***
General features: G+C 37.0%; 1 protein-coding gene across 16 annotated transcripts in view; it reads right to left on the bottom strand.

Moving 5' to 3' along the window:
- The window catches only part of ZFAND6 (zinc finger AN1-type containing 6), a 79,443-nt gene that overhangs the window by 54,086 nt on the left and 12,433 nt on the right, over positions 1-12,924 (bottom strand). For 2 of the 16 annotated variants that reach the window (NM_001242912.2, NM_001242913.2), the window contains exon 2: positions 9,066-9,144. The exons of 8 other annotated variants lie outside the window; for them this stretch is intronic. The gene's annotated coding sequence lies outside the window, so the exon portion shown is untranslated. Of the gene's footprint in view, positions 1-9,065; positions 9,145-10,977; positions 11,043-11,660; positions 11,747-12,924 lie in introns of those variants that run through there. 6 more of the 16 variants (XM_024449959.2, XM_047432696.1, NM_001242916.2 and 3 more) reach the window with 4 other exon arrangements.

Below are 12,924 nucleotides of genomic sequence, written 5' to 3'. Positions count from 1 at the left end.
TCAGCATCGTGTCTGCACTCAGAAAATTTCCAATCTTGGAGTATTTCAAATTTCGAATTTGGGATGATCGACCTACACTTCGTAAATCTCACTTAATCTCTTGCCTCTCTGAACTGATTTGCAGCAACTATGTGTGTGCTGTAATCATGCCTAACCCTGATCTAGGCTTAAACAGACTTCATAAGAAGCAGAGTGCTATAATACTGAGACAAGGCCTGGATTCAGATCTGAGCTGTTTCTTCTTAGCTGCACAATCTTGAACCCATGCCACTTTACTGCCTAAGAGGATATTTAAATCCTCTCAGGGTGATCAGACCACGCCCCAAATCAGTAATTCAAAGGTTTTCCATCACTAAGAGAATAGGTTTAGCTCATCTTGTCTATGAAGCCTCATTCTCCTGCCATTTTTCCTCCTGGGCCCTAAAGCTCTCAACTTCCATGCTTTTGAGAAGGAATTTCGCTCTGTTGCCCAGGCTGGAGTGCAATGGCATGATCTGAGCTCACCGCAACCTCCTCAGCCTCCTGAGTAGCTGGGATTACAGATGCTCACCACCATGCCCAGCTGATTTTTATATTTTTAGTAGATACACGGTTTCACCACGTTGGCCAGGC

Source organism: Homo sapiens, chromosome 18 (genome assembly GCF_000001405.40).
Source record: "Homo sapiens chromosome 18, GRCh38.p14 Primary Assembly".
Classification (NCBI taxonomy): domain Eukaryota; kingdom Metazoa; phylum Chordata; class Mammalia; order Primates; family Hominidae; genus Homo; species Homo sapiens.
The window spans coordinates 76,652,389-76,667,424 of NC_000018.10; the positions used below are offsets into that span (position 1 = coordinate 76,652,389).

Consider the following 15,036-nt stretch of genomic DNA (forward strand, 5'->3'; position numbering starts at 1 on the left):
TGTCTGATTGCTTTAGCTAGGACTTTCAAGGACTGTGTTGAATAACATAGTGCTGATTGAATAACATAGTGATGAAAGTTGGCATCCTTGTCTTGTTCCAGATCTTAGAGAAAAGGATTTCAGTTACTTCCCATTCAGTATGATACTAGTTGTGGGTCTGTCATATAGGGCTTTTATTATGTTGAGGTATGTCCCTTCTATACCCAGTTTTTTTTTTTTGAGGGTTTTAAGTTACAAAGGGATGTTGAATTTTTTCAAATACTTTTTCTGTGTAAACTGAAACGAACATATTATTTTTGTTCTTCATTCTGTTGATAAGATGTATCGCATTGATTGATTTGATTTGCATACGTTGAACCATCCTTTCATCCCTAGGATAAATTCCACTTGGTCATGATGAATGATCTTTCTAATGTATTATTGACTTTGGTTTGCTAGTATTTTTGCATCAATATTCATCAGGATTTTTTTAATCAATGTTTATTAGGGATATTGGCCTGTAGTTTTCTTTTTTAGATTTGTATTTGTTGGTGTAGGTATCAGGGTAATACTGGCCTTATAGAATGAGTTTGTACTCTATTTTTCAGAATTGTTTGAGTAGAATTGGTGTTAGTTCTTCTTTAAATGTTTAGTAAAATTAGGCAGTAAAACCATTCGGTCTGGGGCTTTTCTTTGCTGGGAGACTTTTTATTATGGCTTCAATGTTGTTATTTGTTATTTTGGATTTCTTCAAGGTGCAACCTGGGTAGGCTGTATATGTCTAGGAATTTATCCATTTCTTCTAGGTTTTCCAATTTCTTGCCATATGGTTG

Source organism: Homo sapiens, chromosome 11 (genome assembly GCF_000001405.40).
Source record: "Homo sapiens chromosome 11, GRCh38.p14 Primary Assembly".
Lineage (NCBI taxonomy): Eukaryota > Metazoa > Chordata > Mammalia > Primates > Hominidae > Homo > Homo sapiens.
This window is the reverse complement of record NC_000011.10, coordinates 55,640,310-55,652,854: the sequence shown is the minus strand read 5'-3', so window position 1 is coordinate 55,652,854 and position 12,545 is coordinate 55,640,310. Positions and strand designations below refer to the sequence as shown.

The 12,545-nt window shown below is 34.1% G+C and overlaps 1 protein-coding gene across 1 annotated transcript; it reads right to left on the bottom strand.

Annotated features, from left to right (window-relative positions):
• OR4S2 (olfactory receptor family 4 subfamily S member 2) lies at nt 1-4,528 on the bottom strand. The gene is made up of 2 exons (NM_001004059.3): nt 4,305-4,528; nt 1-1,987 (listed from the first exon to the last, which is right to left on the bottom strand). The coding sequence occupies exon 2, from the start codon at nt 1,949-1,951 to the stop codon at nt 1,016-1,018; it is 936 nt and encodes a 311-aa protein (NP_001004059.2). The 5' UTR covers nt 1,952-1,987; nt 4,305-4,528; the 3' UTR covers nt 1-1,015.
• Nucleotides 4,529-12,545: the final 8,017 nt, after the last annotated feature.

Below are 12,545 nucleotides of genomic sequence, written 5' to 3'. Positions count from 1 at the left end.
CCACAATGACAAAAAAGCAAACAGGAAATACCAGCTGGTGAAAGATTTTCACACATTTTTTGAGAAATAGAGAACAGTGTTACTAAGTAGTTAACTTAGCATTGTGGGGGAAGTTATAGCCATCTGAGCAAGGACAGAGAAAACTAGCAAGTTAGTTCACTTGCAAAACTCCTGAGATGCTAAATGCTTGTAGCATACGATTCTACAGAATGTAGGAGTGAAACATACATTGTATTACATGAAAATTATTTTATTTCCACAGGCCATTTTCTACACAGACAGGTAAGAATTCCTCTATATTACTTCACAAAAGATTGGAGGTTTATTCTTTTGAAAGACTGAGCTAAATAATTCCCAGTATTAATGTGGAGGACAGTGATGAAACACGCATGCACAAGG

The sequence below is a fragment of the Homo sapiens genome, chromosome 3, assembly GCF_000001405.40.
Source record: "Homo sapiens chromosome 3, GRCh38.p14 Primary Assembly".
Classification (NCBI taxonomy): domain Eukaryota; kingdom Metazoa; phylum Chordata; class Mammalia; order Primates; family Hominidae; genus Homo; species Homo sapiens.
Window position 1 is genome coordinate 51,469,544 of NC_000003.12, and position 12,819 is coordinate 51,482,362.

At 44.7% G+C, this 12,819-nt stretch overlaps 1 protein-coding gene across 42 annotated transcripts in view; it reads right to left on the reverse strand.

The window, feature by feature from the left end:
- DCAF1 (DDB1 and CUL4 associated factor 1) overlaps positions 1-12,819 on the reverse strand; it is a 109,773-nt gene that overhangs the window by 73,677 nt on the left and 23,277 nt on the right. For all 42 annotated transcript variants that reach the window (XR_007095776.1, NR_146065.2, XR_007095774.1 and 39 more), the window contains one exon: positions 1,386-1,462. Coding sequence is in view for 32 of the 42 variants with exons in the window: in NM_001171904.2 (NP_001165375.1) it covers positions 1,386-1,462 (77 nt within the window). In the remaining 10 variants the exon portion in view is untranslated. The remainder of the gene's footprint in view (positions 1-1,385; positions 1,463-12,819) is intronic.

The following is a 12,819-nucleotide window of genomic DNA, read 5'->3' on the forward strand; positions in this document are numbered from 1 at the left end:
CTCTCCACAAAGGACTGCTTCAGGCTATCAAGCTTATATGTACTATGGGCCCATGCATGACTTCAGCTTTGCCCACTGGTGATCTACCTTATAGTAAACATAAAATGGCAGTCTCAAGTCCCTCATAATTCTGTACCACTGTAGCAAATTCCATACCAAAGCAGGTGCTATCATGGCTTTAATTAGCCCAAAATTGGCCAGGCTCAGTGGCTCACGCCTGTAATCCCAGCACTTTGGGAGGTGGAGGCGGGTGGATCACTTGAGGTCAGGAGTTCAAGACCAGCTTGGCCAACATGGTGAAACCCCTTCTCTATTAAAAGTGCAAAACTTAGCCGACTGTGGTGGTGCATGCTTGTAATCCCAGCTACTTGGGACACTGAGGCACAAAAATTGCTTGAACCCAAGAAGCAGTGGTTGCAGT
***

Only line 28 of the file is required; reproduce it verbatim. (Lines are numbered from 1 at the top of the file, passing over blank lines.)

- DCAF1 (DDB1 and CUL4 associated factor 1) overlaps positions 1-12,819 on the reverse strand; it is a 109,773-nt gene that overhangs the window by 73,677 nt on the left and 23,277 nt on the right. For all 42 annotated transcript variants that reach the window (XR_007095776.1, NR_146065.2, XR_007095774.1 and 39 more), the window contains one exon: positions 1,386-1,462. Coding sequence is in view for 32 of the 42 variants with exons in the window: in NM_001171904.2 (NP_001165375.1) it covers positions 1,386-1,462 (77 nt within the window). In the remaining 10 variants the exon portion in view is untranslated. The remainder of the gene's footprint in view (positions 1-1,385; positions 1,463-12,819) is intronic.